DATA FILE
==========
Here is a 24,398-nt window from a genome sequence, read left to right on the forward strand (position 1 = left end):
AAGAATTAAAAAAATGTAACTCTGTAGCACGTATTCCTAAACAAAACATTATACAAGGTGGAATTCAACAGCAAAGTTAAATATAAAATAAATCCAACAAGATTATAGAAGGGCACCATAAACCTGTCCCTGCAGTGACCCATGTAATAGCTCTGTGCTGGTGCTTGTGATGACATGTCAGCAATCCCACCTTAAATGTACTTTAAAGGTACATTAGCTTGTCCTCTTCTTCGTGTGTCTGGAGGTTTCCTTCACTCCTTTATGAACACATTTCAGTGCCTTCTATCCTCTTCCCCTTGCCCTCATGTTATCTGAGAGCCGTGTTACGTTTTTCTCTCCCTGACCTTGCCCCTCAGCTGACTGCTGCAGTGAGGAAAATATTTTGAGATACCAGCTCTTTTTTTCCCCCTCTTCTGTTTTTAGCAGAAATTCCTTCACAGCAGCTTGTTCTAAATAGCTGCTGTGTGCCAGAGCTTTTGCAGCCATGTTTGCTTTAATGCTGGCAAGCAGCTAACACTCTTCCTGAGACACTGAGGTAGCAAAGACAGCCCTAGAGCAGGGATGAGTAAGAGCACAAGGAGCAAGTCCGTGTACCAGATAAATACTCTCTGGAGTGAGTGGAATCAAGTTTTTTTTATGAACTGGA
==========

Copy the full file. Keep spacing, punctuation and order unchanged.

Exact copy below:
Here is a 24,398-nt window from a genome sequence, read left to right on the forward strand (position 1 = left end):
AAGAATTAAAAAAATGTAACTCTGTAGCACGTATTCCTAAACAAAACATTATACAAGGTGGAATTCAACAGCAAAGTTAAATATAAAATAAATCCAACAAGATTATAGAAGGGCACCATAAACCTGTCCCTGCAGTGACCCATGTAATAGCTCTGTGCTGGTGCTTGTGATGACATGTCAGCAATCCCACCTTAAATGTACTTTAAAGGTACATTAGCTTGTCCTCTTCTTCGTGTGTCTGGAGGTTTCCTTCACTCCTTTATGAACACATTTCAGTGCCTTCTATCCTCTTCCCCTTGCCCTCATGTTATCTGAGAGCCGTGTTACGTTTTTCTCTCCCTGACCTTGCCCCTCAGCTGACTGCTGCAGTGAGGAAAATATTTTGAGATACCAGCTCTTTTTTTCCCCCTCTTCTGTTTTTAGCAGAAATTCCTTCACAGCAGCTTGTTCTAAATAGCTGCTGTGTGCCAGAGCTTTTGCAGCCATGTTTGCTTTAATGCTGGCAAGCAGCTAACACTCTTCCTGAGACACTGAGGTAGCAAAGACAGCCCTAGAGCAGGGATGAGTAAGAGCACAAGGAGCAAGTCCGTGTACCAGATAAATACTCTCTGGAGTGAGTGGAATCAAGTTTTTTTTATGAACTGGA